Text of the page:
My dear friend Christy Mandin sent me a prototype of her Mrs. Thistle’s Almanac early this year. I have been using it for our homeschool planning and tracking since, and it is by far my favorite one to use of all I have tried over the years. I hope that she will be producing one for this upcoming year. I have fallen deeply in love! Her brain works like mine in the way I group things and what I need where and when, and it is so beautiful while being entirely helpful and functional. I also deeply appreciate the BIG spaces for each day in the weekly layout. I need space!
One of my absolute favorite parts of her planner is the opening pages to each month, which has lists of flora and fauna that one might find each month. This alone has encouraged me to simply pay attention as we are out and about, and makes nature study each month a rather easy prospect without a whole lot of forethought or preparation. We have done so much more in this area since and it is entirely due to this planner. I’ve wanted better outcomes in this area for years and now it happens naturally and organically each month, thanks to Christy.
My other favorite part has to be the monthly at-a-glance she did. I had been meaning to make a similar sort of landing pad for years in my bullet journal and never got around it to it, and I love how hers is laid out. It has the relevant things I want to know as a homeschooling mom, with quick reminders as to what is needed when and goals we might have for the month. Christy is Catholic, and she includes all of the Catholic feast days and celebrations for each month, as well as the readings for each week and a Saint to focus on each month. I’ve found this easy to adapt for our Orthodox needs and I love the encouragement to keep a liturgical focus each month, too. I can’t wait to see where this planner goes in future!
Well, technically it never left, exactly. It just wasn’t here.
If you follow me on Instagram you know that I never stopped making art over the last year. There was a significant lull from August to December-ish. Part of that was due to illustrating a book for a dear friend, Vince Costa. I couldn’t manage any more brain space than that! Towards the fall it was sheer exhaustion and keeping one’s head above water, as Elliana steadily deteriorated and was just not sleeping well, which meant I wasn’t sleeping well.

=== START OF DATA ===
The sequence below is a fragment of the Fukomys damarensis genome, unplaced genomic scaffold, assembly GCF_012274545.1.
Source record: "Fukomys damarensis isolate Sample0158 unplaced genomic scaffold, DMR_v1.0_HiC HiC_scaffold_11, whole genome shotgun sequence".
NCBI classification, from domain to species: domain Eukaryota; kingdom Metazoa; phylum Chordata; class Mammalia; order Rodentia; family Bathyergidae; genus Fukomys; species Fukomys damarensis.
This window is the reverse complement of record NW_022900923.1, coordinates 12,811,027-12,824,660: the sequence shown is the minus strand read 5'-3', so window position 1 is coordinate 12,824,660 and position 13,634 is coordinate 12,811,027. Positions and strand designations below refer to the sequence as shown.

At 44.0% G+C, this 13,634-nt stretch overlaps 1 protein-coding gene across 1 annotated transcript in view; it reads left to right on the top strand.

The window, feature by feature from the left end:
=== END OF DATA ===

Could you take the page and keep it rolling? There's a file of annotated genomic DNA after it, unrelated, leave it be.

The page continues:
I kept drawing and painting as time allowed, but not in any significantly formal way. I picked up my 365 Handbook project again sometime mid-March, and finally filled in the second of the two Handbooks. If I had kept to the original intention, I would have filled up six of those little sketch books in one year, but that clearly didn’t happen. I’m happy with the two I have now. I don’t know that I’ll return to that project ever again, but it gave rise to such fertile ground for further explorations.
I got a bit sidetracked after I finished the Handbook project on my watercolor work, because the sketch book I chose that was supposed to handle wet media profoundly did not. Oh the bleed! The muddiness! The wrinkling! It was awful. I had made my choice oh so carefully because of my limited finances and was so disappointed when it turned out so bad and wouldn’t be fit for watercolor or gouche at all. I resigned myself to having to use it for awhile. Funny thing, though. It was perfect for charcoal and pencil work. And would you know it? All of the sudden, these little characters came pouring out on the page. These old-timey ladies and gents. They’ll come for a visit next week, but you can see them over on Instagram. Somehow, I can’t help but think that the sketch book snafu was the best thing to happen to my art process lately. I had no idea these people lived in my head!
Thanks to my brother’s kindness, I was able to purchase another sketchbook for watercolor, and I chose the Handbook Journal Co. Watercolor 8 x 8. I should have known after using the smaller 4 x 4 Drawing ones for my 365 project. They were meant for charcoal and pencil work, and they held up to all sorts of media throughout the project, even when they weren’t intended for it. The Watercolor is dreamy. It takes the media so beautifully. I am itching to get to work in it! I never thought I’d have two sketchbooks going at one time, or have a billion more ideas for both sketchbooks than I’ll ever get time to do in them, but Glory! What a wonderful ‘problem’ to have.